How many frozen mice do you feed a ball python at one feeding?

If it’s your first time trying to feed a ball python, you probably have a lot of questions: What to feed it and how much? Fortunately, feeding a pet snake is rather straightforward and this quick guide will help you answer all your ball python feeding concerns.

What To Feed a Ball Python

The vast majority of pet snake species (with only a handful of exceptions) live on diets that primarily consist of rodents. The type of rodents to be used (mouse, rat, hamster, gerbil, or even guinea pig) will ultimately be determined by the size of your snake. Since most casual snake owners don’t own gargantuan serpents, mice and rats suffice for most.

Ball pythons grow to be between 3-5 feet in length and are considered mid-sized snakes (though the males of the species fall on the small side of the snake size range). As such, mice are often the go-to choice simply because the ball python’s small stature makes it difficult to eat anything larger. Once a ball python nears its full size (a year for males but three or four years for females), rats could certainly be an option. Just remember the golden rule to never feed a snake prey larger than its widest point and you’ll be just fine.

Pet owners should consider the interchangeability of live or frozen mice and rats. A small, juvenile rat might be the equivalent size of an adult mouse. This flexibility means that there’s no one single ‘correct’ choice of what to feed a ball python. And while that answers the first question, that still leaves the particulars of determining how much to feed a ball python.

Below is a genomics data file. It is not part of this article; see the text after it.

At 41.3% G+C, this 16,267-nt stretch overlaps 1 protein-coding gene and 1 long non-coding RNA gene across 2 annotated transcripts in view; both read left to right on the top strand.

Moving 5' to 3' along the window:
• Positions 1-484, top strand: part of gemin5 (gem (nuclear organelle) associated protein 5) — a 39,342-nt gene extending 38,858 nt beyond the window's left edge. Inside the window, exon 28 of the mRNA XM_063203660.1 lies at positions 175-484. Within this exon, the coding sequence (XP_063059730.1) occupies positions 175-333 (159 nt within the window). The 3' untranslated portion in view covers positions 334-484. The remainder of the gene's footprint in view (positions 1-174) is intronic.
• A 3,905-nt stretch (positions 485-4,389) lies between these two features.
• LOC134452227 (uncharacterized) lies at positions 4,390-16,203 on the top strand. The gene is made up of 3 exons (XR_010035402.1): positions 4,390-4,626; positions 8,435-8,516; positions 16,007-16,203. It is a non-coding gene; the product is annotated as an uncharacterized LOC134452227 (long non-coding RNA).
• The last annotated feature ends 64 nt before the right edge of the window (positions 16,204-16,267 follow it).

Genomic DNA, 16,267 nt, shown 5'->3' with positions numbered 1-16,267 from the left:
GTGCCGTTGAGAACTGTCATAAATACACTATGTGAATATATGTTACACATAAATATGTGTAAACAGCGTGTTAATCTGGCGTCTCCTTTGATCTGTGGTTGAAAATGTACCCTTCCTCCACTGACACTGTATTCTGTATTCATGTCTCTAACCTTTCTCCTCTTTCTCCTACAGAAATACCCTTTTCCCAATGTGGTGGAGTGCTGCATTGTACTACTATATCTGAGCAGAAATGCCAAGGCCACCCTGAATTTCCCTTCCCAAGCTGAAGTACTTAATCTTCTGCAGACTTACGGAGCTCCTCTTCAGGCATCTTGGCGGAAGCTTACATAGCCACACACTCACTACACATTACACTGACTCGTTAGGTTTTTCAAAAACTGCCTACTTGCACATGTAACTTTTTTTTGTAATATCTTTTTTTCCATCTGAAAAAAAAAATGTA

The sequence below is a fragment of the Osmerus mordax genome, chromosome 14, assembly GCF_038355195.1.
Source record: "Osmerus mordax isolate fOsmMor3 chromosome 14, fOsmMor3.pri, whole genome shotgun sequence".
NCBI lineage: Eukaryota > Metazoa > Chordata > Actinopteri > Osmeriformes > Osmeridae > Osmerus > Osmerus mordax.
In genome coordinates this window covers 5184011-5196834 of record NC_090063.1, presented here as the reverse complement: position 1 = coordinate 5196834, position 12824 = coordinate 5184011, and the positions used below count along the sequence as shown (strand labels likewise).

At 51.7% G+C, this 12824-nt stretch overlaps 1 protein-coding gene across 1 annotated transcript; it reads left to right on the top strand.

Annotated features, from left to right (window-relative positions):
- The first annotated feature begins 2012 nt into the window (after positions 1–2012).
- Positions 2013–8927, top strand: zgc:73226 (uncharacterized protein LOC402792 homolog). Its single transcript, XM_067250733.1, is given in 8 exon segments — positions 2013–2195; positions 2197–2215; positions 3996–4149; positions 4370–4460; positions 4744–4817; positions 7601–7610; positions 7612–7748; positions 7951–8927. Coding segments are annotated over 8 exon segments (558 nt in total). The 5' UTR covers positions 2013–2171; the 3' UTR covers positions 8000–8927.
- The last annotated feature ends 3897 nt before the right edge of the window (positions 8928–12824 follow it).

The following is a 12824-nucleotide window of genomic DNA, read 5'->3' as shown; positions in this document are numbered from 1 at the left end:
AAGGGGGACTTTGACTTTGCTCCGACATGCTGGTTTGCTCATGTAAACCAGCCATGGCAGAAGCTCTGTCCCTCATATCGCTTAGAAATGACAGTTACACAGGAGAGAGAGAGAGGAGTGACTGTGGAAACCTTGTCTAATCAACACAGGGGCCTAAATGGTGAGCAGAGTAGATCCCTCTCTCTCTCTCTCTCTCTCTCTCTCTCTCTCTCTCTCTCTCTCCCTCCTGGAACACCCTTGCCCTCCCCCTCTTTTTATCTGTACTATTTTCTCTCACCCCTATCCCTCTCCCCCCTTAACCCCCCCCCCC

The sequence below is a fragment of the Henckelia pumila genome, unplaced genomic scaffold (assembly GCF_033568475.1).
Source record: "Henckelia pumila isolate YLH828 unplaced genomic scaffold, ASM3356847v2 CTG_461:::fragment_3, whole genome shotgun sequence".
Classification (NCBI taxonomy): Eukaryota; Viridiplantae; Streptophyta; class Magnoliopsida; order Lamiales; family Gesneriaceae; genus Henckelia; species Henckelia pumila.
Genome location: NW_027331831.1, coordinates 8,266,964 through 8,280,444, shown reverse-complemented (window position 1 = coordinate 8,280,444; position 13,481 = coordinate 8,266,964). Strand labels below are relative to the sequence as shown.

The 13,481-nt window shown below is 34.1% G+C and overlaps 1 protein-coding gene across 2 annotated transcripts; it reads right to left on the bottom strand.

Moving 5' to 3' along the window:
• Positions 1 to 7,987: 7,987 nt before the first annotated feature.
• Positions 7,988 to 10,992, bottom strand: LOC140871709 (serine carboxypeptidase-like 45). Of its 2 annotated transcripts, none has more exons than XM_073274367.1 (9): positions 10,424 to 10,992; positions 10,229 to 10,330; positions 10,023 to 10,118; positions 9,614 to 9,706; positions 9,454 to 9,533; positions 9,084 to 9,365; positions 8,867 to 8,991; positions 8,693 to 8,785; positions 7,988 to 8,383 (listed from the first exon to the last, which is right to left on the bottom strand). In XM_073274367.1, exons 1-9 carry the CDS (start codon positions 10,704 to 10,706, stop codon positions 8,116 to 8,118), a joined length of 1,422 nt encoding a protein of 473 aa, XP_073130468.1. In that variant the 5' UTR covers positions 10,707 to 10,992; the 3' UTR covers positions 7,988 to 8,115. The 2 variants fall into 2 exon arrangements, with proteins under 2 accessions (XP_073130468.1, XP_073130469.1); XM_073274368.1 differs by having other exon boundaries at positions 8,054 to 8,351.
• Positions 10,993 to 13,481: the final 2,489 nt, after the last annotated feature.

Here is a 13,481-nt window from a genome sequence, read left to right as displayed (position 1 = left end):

How Much To Feed a Ball Python

Younger ball pythons will need to eat more frequently than adults, eating twice a week compared to once every 2-3 weeks. Frequency aside, there are no major differences in determining the precise size and quantity of prey to give your pet snake. One helpful guide is the 15% rule. Feed ball pythons prey that’s the equivalent of 15% of their body weight. So a 100-gram ball python should be given 15 grams of food.

However, this primarily applies to younger balls that are less than 500 grams. Once you become more familiar with your snake’s behavior and can tell the signs that it’s hungry, you’ll be able to adjust prey size and amount through observation.

Owners are not limited to providing meals in the form of a single rodent. It’s perfectly acceptable to use two smaller rodents which might be the equivalent of a larger one. This is handy if your snake has grown and you still have frozen mice or rats on hand that you want to use even though they seem tiny in comparison.

Should You Use Live or Frozen Rodents?

There are benefits to both. Live prey can bring out a snake’s instinct to hunt, very helpful when dealing with ultra-picky eaters. However, even a tiny mouse can cause significant injury to a snake with its teeth and claws. Pre-killed, frozen rodents offer safety, convenience, and affordability.